Mindfulness-Based Cogntive Therapy (MBCT) combines meditative practices with the principles of Cognitive-Behavioural Therapy. Inspired by Jon Kabat-Zinns’s Mindfulness-Based Stress Reduction Program, it was developed by Zindel Segal, Mark Williams and John Teasdale to help prevent relapse in people with a history of depression. MBCT is traditionally taught as an 8-week group program where participants learn to cultivate a more easeful relationship to distressing moods and thoughts by staying present moment focused. While MBCT was specifically developed for people struggling with depression, mindfulness skills are beneficial for many people and can easily be integrated with other therapy approaches.
An important difference between MBCT and traditional Cognitive Therapy is that rather than trying to change distressing emotions and thoughts, we learn to observe, accept and allow experiences to pass through our body-mind in their own time. Our thoughts, feelings and sensations are all impermanent in nature and they naturally pass through us like waves if we don’t interfere. The waves may be painful, such as a wave of sorrow or jealousy, but the intense suffering we often feel is related to our own resistance to our actual experience. When we say to ourselves “I should be over this” or “I shouldn’t be feeling this way”, we are fighting our felt experience in the moment which then creates more prolonged and more intense suffering. What we resist, persists.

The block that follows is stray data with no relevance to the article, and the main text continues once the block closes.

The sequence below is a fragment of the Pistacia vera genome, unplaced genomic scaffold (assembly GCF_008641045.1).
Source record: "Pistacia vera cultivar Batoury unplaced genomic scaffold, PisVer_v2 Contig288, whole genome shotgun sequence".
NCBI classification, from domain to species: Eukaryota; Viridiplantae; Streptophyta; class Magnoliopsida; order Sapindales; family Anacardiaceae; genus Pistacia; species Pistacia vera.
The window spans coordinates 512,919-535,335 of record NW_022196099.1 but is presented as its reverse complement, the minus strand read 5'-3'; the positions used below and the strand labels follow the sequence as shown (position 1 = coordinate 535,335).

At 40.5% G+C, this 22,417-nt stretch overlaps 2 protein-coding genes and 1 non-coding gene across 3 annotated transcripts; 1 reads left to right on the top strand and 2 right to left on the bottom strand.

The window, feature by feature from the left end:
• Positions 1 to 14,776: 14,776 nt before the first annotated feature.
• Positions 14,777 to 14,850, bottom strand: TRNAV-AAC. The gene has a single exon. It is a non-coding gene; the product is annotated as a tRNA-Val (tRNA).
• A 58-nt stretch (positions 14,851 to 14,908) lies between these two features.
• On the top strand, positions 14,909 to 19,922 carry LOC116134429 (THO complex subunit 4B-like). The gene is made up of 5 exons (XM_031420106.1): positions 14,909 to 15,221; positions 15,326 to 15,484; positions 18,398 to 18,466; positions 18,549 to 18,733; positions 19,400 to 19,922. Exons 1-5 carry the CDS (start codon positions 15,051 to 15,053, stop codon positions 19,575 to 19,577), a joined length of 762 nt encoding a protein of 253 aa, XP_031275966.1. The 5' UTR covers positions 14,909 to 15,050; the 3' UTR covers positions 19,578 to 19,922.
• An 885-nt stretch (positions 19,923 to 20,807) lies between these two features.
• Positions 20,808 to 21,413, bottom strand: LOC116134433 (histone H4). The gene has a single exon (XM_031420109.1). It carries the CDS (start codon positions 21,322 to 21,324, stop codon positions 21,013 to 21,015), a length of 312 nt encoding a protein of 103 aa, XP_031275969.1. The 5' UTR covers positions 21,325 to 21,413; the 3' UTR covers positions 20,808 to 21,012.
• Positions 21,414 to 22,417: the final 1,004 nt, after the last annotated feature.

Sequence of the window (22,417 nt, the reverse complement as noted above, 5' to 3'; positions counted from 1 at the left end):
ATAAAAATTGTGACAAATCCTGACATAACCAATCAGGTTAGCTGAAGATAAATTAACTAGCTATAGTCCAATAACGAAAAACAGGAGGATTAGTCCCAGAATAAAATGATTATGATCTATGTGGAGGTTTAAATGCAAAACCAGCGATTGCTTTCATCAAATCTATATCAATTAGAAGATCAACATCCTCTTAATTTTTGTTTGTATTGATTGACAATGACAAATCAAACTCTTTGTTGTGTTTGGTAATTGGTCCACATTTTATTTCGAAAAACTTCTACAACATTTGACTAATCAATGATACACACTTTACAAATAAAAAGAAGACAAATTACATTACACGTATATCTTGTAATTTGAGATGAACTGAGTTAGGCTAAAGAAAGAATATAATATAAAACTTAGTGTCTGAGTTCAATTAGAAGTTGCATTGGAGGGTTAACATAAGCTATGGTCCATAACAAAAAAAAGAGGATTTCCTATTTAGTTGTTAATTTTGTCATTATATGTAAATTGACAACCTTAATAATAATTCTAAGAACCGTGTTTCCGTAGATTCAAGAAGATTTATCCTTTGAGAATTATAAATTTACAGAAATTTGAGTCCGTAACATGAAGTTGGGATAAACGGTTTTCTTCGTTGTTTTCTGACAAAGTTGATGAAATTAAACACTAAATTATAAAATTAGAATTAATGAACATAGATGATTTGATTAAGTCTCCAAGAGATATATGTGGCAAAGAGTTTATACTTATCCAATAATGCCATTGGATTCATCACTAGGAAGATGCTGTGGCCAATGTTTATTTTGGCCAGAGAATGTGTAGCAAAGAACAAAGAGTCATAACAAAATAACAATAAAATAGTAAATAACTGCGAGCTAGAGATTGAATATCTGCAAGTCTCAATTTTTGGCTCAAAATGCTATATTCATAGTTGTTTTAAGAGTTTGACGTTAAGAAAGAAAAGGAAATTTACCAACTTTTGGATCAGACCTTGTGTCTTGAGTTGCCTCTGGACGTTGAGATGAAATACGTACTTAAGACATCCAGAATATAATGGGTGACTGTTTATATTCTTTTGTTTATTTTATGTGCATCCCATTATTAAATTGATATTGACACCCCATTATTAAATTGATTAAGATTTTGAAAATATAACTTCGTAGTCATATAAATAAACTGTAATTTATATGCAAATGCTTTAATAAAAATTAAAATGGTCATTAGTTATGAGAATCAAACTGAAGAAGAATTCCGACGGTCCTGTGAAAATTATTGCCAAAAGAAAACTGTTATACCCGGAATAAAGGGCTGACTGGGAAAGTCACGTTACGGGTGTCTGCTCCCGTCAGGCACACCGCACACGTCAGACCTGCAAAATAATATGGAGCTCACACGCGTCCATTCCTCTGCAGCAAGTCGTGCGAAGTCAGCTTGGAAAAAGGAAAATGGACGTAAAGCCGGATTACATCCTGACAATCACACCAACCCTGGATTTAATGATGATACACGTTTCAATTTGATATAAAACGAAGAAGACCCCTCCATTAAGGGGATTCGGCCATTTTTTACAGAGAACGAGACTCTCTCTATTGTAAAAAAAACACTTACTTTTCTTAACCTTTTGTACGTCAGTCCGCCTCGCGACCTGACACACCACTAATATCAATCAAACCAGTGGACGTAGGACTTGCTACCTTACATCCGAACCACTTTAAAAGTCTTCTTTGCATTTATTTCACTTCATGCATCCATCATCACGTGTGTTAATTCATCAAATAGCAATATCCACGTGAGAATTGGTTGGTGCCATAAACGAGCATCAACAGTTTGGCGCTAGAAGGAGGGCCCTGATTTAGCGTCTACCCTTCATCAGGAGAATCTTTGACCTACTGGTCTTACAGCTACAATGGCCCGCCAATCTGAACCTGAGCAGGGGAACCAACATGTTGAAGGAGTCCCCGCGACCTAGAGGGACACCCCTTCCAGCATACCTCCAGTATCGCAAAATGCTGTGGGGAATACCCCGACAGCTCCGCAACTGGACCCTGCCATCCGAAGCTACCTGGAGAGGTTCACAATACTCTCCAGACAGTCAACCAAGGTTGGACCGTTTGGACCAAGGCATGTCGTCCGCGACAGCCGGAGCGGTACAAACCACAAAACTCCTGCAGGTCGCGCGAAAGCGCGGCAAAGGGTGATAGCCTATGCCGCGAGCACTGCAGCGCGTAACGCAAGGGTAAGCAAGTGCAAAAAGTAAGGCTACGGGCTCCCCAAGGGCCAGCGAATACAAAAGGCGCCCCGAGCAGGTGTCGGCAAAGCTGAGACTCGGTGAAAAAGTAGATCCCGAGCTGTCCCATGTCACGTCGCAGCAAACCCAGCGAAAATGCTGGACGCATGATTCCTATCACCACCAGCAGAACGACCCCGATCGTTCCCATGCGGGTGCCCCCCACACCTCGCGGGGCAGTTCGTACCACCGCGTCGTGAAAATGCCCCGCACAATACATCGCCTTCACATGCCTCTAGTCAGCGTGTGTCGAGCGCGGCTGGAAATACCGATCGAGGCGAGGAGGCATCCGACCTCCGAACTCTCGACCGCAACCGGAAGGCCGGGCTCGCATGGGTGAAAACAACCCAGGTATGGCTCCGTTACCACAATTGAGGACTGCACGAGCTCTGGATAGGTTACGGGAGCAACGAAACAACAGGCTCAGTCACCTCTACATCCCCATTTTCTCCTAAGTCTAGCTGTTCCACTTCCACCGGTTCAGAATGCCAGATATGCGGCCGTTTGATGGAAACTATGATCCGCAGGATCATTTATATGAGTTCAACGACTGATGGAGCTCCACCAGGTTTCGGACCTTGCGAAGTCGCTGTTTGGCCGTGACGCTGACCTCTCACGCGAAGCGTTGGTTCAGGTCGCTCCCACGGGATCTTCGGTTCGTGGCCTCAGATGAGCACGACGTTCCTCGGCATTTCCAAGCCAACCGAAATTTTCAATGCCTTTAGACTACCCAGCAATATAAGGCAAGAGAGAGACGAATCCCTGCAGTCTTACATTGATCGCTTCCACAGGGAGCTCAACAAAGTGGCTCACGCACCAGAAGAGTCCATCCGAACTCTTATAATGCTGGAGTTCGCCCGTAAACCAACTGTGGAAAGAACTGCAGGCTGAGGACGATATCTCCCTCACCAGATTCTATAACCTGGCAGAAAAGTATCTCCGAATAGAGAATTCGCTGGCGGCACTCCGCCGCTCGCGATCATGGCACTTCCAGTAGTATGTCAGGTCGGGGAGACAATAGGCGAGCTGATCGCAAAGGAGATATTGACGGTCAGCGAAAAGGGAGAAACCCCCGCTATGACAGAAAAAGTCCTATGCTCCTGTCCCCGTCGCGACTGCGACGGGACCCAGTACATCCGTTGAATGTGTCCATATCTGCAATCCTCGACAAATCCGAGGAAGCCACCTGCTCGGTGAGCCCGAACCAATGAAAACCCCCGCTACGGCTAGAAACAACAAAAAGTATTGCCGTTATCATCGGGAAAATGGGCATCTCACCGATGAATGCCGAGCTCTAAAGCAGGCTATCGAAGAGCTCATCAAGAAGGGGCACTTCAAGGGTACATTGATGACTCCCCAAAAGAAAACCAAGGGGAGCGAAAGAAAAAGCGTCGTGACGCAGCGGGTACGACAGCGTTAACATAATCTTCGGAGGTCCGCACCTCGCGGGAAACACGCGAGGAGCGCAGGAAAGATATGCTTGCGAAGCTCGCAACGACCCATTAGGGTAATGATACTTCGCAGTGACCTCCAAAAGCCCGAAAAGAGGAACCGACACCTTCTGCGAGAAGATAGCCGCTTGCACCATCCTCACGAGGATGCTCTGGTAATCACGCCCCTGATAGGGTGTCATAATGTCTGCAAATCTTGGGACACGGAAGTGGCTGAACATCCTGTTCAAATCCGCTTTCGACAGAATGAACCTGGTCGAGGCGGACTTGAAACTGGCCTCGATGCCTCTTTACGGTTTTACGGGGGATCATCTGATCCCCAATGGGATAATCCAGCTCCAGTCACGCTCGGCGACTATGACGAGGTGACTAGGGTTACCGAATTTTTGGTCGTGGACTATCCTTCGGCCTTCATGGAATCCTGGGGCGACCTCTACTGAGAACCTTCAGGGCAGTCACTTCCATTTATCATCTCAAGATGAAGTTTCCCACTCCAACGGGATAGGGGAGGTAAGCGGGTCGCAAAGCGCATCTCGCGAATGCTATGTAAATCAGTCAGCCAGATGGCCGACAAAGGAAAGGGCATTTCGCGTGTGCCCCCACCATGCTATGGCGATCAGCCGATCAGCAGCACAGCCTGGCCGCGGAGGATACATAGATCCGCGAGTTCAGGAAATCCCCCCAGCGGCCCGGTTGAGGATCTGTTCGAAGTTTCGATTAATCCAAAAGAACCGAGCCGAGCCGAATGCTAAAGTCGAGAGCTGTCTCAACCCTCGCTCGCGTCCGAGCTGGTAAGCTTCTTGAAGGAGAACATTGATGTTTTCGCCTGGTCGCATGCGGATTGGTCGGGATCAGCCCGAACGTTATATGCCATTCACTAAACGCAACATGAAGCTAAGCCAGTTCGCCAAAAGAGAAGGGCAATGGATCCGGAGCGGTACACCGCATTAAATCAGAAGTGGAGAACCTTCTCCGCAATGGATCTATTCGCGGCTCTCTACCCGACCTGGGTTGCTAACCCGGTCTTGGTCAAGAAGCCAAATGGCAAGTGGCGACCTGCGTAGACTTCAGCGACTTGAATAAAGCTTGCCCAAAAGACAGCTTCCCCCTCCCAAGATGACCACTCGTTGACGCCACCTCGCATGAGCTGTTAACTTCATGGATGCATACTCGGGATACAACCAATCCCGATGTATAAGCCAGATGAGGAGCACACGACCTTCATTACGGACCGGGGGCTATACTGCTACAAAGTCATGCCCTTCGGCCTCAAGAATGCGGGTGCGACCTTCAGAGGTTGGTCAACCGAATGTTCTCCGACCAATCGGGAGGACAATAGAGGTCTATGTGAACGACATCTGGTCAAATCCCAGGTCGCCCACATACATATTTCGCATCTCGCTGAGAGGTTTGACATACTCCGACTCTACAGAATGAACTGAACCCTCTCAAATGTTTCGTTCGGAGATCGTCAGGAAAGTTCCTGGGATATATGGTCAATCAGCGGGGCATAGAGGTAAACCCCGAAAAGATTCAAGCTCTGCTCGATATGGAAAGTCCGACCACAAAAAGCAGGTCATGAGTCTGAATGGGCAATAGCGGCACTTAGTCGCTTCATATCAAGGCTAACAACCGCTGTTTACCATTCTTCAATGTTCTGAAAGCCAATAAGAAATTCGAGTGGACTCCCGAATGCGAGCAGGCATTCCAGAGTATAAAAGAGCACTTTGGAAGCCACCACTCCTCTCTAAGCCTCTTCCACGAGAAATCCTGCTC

Jon Kabat-Zinn once said “You can’t change the waves, but you can learn how to surf“. MBCT strengthens our witness capacity and we learn skills to respond to our inner experience with wisdom and care. Mindfulness skills and principles, such as learning to develop a curious witness to one’s internal experience and felt sense, are also the foundation for a number of other therapeutic approaches at The Refuge, including Somatic Experiencing and Focusing.
MBCT is both taught individually and in an 8 week group format at The Refuge.